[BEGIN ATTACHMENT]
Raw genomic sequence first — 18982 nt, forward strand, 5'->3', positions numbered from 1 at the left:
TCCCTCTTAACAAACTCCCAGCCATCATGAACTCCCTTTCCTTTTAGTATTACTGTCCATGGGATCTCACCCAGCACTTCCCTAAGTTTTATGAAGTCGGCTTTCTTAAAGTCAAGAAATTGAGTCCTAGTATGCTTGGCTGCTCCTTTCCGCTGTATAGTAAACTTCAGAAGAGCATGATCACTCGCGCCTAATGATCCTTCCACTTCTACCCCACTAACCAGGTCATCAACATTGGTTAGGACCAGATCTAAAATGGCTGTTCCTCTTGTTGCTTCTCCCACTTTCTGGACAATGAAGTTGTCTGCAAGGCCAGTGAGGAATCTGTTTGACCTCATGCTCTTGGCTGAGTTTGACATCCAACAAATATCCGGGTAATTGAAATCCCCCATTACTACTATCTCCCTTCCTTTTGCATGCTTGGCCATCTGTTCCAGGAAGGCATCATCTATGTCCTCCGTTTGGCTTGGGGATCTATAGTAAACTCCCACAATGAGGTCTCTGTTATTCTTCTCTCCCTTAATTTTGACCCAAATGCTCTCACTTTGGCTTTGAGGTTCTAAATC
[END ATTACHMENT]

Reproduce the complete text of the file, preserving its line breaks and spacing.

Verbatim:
Raw genomic sequence first — 18982 nt, forward strand, 5'->3', positions numbered from 1 at the left:
TCCCTCTTAACAAACTCCCAGCCATCATGAACTCCCTTTCCTTTTAGTATTACTGTCCATGGGATCTCACCCAGCACTTCCCTAAGTTTTATGAAGTCGGCTTTCTTAAAGTCAAGAAATTGAGTCCTAGTATGCTTGGCTGCTCCTTTCCGCTGTATAGTAAACTTCAGAAGAGCATGATCACTCGCGCCTAATGATCCTTCCACTTCTACCCCACTAACCAGGTCATCAACATTGGTTAGGACCAGATCTAAAATGGCTGTTCCTCTTGTTGCTTCTCCCACTTTCTGGACAATGAAGTTGTCTGCAAGGCCAGTGAGGAATCTGTTTGACCTCATGCTCTTGGCTGAGTTTGACATCCAACAAATATCCGGGTAATTGAAATCCCCCATTACTACTATCTCCCTTCCTTTTGCATGCTTGGCCATCTGTTCCAGGAAGGCATCATCTATGTCCTCCGTTTGGCTTGGGGATCTATAGTAAACTCCCACAATGAGGTCTCTGTTATTCTTCTCTCCCTTAATTTTGACCCAAATGCTCTCACTTTGGCTTTGAGGTTCTAAATC